New feature puts the usefulness of Twitter in doubt.
I’m not sure when Twitter added their newest feature, nor do I care. The fact is, Twitter has made it possible to hide replies you don’t like.
Some will see this at a step towards countering trolls or hate speech but, in reality, what Twitter has done is put an end to any debate, dissenting opinions, and/or questioning of information presented as fact.
The tools for combatting abuse are already in place, and some would say, being abused. Options to mute or block users you didn’t want to interact with, or even see, have been functional for some time. The use of reporting accounts for everything from hate speech to hurt feelings has been weaponized to silence individuals who may carry alternative views.
Rather than simply… oh, I don’t know… not reading the Tweets of a user they disagree with, the norm has evolved into a campaign to remove the user completely from the platform or worse. Worse being fired by their employer, demonetization of video producers on YouTube, cancellation of financial services from platforms like Paypal or GoFundMe, and even loss of banking services from some companies. This is not unique to Twitter by any means.
Handling of this abuse is completely on Twitter’s shoulders though as they adjudicate these complaints not based upon any clear Terms of Service policies applicable to every user, but on an ever changing, subjective interpretation depending on who the individual is, and what ideologies they are espousing at any given time.
The newest tool, snuck into the arsenal with little to no fanfare, (none I was aware of), takes the censorship game to a whole new level for a platform which was designed to encourage debate and discussion.
Hiding a tweet no longer makes it invisible only to the user who did the hiding, it hides the reply from everyone. Mind you, there is a remedy… if you know about it and know where to look.
In the upper right hand corner of a tweet is a drop-down menu which does give you the option to show hidden replies. This option is in the same location for both the Twitter web and mobile applications. At least they are consistent with the placement.
Why is this tool so much worse than other personalization options on Twitter especially when you can simply unhide the replies? People will not do it each and every time they read a tweet. Many, myself included until recently, did not, and others will not, ever know there is an option to unhide the replies. More importantly, most will not care if there are hidden replies.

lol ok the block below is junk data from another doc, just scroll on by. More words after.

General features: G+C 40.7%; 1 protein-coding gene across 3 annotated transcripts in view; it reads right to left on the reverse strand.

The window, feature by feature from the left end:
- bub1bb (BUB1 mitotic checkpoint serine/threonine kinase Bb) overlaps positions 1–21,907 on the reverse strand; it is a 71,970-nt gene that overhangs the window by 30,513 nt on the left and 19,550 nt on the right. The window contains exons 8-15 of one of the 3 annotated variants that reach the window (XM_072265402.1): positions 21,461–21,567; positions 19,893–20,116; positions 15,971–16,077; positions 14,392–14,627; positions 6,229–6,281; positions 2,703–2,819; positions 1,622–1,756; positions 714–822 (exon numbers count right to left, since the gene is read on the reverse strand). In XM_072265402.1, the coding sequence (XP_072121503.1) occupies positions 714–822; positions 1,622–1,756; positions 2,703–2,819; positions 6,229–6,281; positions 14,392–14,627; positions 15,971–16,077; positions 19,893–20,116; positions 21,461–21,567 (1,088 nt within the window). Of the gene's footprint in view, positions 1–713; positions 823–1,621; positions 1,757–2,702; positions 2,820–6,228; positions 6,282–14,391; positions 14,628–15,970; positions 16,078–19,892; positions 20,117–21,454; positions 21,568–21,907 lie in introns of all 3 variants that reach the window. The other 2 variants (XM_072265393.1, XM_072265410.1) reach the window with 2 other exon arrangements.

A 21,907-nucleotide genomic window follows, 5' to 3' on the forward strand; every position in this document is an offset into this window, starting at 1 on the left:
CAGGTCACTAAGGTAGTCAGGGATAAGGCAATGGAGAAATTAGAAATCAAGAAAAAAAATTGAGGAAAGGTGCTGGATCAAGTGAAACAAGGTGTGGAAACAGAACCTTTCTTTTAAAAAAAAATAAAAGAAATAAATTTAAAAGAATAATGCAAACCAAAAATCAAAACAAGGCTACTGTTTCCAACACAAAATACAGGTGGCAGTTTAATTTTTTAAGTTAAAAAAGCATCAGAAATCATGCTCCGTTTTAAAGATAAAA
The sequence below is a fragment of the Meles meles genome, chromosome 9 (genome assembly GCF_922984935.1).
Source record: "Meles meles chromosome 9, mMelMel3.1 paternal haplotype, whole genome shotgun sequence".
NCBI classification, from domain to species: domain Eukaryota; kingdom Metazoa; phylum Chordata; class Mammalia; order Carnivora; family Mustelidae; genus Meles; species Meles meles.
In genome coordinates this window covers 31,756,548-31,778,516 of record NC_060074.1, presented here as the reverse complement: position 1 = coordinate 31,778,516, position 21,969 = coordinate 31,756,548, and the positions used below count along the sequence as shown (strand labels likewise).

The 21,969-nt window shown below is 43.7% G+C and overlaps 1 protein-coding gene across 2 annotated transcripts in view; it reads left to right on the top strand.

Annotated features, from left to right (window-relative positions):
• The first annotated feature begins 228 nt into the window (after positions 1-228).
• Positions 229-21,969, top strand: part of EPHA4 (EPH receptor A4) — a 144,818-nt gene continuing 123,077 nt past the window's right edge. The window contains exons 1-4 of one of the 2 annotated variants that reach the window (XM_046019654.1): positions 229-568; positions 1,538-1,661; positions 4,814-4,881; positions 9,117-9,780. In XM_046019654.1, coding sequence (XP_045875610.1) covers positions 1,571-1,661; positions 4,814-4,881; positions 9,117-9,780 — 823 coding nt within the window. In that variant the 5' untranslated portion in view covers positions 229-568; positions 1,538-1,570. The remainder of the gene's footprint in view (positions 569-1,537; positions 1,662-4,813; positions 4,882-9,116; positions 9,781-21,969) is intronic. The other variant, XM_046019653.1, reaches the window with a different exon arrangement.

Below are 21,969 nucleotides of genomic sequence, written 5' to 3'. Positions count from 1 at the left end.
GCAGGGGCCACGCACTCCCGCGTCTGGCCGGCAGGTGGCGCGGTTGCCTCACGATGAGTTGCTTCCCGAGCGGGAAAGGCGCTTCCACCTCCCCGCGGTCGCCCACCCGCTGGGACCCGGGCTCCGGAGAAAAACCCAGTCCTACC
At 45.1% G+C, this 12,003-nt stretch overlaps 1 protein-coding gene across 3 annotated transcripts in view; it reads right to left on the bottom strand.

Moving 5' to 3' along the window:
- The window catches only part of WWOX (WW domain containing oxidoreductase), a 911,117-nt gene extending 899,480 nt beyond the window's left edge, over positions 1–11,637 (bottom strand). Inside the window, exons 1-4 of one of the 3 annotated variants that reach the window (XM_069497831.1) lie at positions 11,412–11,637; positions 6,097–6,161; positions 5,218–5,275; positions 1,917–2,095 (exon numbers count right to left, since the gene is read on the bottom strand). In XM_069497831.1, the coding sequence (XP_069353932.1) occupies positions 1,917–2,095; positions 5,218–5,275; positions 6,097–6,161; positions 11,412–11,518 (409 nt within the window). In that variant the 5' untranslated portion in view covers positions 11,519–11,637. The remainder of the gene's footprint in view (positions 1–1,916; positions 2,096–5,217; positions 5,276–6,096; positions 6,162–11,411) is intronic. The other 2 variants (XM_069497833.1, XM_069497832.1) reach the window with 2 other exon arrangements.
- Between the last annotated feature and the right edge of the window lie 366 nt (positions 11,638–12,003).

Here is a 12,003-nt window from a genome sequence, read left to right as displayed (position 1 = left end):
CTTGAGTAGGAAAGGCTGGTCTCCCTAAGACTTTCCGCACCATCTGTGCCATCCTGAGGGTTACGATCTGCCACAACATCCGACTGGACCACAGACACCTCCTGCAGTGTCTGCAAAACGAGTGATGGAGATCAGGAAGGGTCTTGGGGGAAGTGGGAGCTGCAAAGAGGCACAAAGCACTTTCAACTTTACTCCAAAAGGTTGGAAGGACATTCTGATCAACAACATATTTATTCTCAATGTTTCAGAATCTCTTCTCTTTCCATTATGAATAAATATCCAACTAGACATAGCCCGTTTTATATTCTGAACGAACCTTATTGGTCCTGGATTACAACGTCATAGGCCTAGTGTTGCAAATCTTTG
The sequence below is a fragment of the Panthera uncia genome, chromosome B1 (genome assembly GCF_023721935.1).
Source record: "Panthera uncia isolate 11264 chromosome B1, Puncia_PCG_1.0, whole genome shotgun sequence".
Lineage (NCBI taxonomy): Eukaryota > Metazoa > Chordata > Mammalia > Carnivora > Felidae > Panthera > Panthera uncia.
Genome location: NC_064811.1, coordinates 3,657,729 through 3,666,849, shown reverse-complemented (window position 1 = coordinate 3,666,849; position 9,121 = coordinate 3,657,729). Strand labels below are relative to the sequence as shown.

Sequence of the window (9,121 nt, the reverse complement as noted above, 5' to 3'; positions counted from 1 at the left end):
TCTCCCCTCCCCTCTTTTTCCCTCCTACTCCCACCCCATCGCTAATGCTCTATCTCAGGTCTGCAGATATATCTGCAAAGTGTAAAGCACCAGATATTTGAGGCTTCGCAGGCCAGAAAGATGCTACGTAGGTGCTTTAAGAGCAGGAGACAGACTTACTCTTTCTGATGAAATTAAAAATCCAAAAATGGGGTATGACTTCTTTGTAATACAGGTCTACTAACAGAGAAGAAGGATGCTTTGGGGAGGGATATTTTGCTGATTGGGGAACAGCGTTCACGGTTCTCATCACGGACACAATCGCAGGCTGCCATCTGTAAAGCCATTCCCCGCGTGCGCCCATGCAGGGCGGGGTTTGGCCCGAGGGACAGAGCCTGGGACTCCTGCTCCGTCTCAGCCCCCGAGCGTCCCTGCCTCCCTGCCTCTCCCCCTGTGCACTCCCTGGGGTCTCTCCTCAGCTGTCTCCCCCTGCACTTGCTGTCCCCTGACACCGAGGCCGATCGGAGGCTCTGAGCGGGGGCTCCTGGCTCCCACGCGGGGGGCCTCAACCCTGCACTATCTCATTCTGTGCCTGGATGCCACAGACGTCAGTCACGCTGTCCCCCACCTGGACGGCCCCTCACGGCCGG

The thought process behind adding this feature becomes blatantly obvious with a bit of common sense and logic. People typically see those who they choose to see in their timelines along with other users who share similar interests, beliefs, and so on. As far as this goes, Twitter is no different than any RSS feed which displays information.
What is supposed to make Twitter, or any social media platform for that matter, different is the ability to interact with the information the user posts whether it is to commend, clarify, question, or disagree. By allowing the virtual removal of replies the poster does not like, what are readers left with? A whole lot of commendations regardless if the statement is even true… an echo chamber.
The reason the mainstream media has lost the trust of the people is the misreporting, misleading, manufacturing, and outright lies and propaganda which have been spread over the years.
The only way for regular people to question reporting from a multi-billion dollar news network, for example, has been platforms like Twitter where anyone can address the company and have, at least, the chance of being seen by others or to have their concern dealt with by the company.
The majority of mainstream news outlets online had disabled the ability for readers to leave comments some time ago. Entertainment sites like Netflix and Rotten Tomatoes have completely rewritten their codes to change the way reviews are counted essentially nullifying any benefit to trusting ratings controlled by the companies promoting the products.
The timing of Twitter’s latest weapon against free speech, unsurprisingly, arrives as the United States heads into the next Presidential Election. Politicians are supposedly not allowed to block Twitter users regardless of what they post (they can still be reported) but what effect will simply hiding replies of voters who choose to question or challenge the candidates have? I’d venture to say it could be huge.
Every political post made, be it policy or promise, will be followed by seemingly 100% approval from followers and users alike unless the reader is savvy and motivated enough to look for hidden replies…replies which might point out flaws, raise concerns, or add follow up questions, depending on the character of the poster and if they have the integrity to face criticism or simply hide it away.
This latest tactic leads me to wonder if there is any benefit left to being on Twitter. If you are looking for a forum to preach to the choir, start a blog. If reading non-interactive news is what you like, use a news reader and subscribe to RSS feeds. So what purpose is Twitter serving now?